Milano: the financial capital of Italy: in the eyes of many, the real heart of the country’s economy. Milano: renowned and respected fashion hub: nothing is truly on trend, unless it’s been seen and approved on its catwalks.

So filled our minds are with this images that we often forget Milano is also an incredibly rich place, from a cultural point of view, and not only because of the gothic majesty of its Duomo, or Leonardo’s vestiges of beauty scattered around town. Milano is the Navigli and Brera, the Galleria and La Scala; it is the Sforzas and those old fashioned streetcars, such a rarity in today’s world.

Yes, Milano is a place to see.

But whether you’re visiting for pleasure, work or academia, Milano is a pretty big city to move in, and a rather chaotic one, too. You may be attached to the idea of traveling in freedom around Italy with your little car, but when here, in the capital of Lombardia, you should reconsider your plans.

Tram in Milan. Ph. dimitrisvetsikas on pixabay

Milano: a city, its surroundings and public transport

The city, with its almost 1.5 million inhabitants (a number that rises to over 3 million when considering its rich wealthy hinterland), is well served when it comes to public transports: buses, the metro and streetcars — the latter serving only certain areas, though! — remain the backbone of transportation in a city where traffic is often congested and parking space limited.

Let’s take an ideal walk through the city, then, trying to learn the basics to make the most of its “trasporti pubblici.”

Public transport in Milano: let’s take a look at the basics

As it is customary for many large cities, Milano is divided into zones and subzones that help travelers identify their route. The whole municipality is divided into two circular areas, then further sectioned into 9 zones, on the basis of which your fares are calculated. The “zona 1” corresponds to the historical city centre, where the Duomo, La Scala and the Castello Sforzesco are. The other eight are still considered of Milano’s urban fabric, which means your fares may rise, but are still considered “urbane.”

Anything outside these nine zones is considered extra-urban territory, so fare will be more expensive.

Metro sign in Piazza Duomo, Milan.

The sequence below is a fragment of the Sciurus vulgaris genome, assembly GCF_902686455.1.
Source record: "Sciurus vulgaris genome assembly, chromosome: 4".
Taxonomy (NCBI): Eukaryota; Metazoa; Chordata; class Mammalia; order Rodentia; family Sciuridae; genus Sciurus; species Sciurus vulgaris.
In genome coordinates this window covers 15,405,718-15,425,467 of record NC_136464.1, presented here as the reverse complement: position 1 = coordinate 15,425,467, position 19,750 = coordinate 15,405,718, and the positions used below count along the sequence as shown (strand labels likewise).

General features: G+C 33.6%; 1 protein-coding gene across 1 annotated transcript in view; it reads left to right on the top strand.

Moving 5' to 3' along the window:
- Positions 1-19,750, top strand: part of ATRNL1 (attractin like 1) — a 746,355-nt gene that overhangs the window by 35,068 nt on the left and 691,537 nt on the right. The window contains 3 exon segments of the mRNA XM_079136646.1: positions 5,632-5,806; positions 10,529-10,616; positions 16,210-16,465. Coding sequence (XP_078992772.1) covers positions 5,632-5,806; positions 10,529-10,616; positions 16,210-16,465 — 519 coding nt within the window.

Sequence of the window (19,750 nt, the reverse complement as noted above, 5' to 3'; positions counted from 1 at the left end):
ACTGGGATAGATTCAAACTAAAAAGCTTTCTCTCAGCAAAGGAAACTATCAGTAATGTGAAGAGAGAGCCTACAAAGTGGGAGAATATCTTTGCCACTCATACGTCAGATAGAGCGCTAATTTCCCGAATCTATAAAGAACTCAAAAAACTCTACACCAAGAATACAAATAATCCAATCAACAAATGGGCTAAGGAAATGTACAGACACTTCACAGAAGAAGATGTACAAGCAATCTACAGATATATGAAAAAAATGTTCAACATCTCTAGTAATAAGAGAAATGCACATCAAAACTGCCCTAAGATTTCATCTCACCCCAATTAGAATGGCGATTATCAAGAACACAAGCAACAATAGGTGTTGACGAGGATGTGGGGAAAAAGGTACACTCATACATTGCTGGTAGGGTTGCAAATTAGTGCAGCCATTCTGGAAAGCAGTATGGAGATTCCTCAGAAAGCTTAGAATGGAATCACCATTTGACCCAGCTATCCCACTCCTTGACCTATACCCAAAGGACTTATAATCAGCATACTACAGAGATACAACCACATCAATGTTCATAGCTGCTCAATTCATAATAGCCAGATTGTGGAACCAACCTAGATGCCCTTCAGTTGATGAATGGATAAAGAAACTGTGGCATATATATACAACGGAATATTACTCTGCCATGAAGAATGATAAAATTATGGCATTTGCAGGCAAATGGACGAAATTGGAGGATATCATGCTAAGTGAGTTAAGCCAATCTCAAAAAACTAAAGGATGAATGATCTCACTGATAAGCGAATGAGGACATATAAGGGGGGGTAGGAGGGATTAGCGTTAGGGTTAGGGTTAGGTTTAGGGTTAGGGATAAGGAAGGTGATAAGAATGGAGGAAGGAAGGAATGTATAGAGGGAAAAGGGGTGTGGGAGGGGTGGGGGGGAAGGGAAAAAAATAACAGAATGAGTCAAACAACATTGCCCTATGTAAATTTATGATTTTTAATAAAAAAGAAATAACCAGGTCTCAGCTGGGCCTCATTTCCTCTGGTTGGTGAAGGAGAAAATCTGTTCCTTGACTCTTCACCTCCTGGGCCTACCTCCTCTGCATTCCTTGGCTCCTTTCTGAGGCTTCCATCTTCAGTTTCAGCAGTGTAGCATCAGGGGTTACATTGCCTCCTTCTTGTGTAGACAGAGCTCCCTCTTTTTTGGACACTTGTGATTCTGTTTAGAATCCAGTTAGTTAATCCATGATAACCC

Ph. Jason Paris on flickr (flic.kr/p/b4rAmP)

The Metro in Milano

The subway is one of the quickest ways to travel around the city. Because metro tickets are also valid for buses and streetcars, you can use them everywhere in the city and on all of its public transports.

However, Milanese and visitors alike tend to enjoy the metro for its speed and because it’s the easiest way to avoid the city centre’s traffic. There are four lines in the city: M1 (red), M2 (green), M3 (yellow) and M5 (purple). A fifth line, the M4 (blue) is under construction and will connect Milano’s metropolitan area from East (Linate airport) to South-West (San Cristoforo).

Of course the metro in Milano works just like those in the US: each line has its color — as mentioned — through which it’s well identifiable. And metro stations are simple to find, too: just look for the classic white “M” on a red background and you’re golden.

Getting your ticket

When it comes to tickets, you can’t really go wrong in Milano: they are all the same for metro, bus and streetcars, but be careful because they need to be bought in advance! So, no: it’s never a good idea to get your ticket while you’re already on board, unless you’re ok with paying a hefty fine.

Tickets can be purchased in all metro stations and at the newsagents'(we call them “tabaccheria” or “tabacchino“). Some credit cards are also accepted as contactless pay-as-you-go.

Milan is an amazing city, filled with things to do and incredible artistic and cultural sites. Whether you are there for fun, work or study, traveling via public transport remains the best option to avoid traffic and to save some cash: it may not buy you an outfit in Via della Spiga, but it’ll certainly be enough to treat yourself to a nice aperitivo!

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